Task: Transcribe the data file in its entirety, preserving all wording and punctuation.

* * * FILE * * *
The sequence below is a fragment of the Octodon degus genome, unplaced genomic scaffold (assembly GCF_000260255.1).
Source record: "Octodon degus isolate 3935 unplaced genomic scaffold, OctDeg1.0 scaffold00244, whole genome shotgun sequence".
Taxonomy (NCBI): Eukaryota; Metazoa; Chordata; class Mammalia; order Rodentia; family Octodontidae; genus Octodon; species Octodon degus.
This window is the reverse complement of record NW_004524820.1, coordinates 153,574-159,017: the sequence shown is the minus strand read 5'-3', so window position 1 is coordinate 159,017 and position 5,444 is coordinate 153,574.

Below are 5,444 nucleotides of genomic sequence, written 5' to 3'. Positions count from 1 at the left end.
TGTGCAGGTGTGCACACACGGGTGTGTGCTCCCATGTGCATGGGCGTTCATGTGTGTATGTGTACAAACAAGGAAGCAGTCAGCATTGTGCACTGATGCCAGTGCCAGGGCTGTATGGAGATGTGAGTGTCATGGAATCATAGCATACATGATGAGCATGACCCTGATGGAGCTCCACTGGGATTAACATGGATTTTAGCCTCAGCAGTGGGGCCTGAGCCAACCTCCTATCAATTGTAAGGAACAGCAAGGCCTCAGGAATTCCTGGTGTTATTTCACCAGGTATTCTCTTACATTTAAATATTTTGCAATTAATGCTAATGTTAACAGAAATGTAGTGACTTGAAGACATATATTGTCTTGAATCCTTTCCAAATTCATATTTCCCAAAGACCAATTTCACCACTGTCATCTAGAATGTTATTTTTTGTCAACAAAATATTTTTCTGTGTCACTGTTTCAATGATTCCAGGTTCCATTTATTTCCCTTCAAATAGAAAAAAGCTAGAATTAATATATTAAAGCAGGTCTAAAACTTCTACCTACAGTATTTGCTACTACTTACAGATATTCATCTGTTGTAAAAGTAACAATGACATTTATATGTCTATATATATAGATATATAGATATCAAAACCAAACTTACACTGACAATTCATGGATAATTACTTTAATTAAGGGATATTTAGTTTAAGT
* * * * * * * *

The sequence below is a fragment of the Octodon degus genome, unplaced genomic scaffold (assembly GCF_000260255.1).
Source record: "Octodon degus isolate 3935 unplaced genomic scaffold, OctDeg1.0 scaffold00244, whole genome shotgun sequence".
Taxonomy (NCBI): Eukaryota; Metazoa; Chordata; class Mammalia; order Rodentia; family Octodontidae; genus Octodon; species Octodon degus.
This window is the reverse complement of record NW_004524820.1, coordinates 153,574-159,017: the sequence shown is the minus strand read 5'-3', so window position 1 is coordinate 159,017 and position 5,444 is coordinate 153,574.

Below are 5,444 nucleotides of genomic sequence, written 5' to 3'. Positions count from 1 at the left end.
TGTGCAGGTGTGCACACACGGGTGTGTGCTCCCATGTGCATGGGCGTTCATGTGTGTATGTGTACAAACAAGGAAGCAGTCAGCATTGTGCACTGATGCCAGTGCCAGGGCTGTATGGAGATGTGAGTGTCATGGAATCATAGCATACATGATGAGCATGACCCTGATGGAGCTCCACTGGGATTAACATGGATTTTAGCCTCAGCAGTGGGGCCTGAGCCAACCTCCTATCAATTGTAAGGAACAGCAAGGCCTCAGGAATTCCTGGTGTTATTTCACCAGGTATTCTCTTACATTTAAATATTTTGCAATTAATGCTAATGTTAACAGAAATGTAGTGACTTGAAGACATATATTGTCTTGAATCCTTTCCAAATTCATATTTCCCAAAGACCAATTTCACCACTGTCATCTAGAATGTTATTTTTTGTCAACAAAATATTTTTCTGTGTCACTGTTTCAATGATTCCAGGTTCCATTTATTTCCCTTCAAATAGAAAAAAGCTAGAATTAATATATTAAAGCAGGTCTAAAACTTCTACCTACAGTATTTGCTACTACTTACAGATATTCATCTGTTGTAAAAGTAACAATGACATTTATATGTCTATATATATAGATATATAGATATCAAAACCAAACTTACACTGACAATTCATGGATAATTACTTTAATTAAGGGATATTTAGTTTAAGT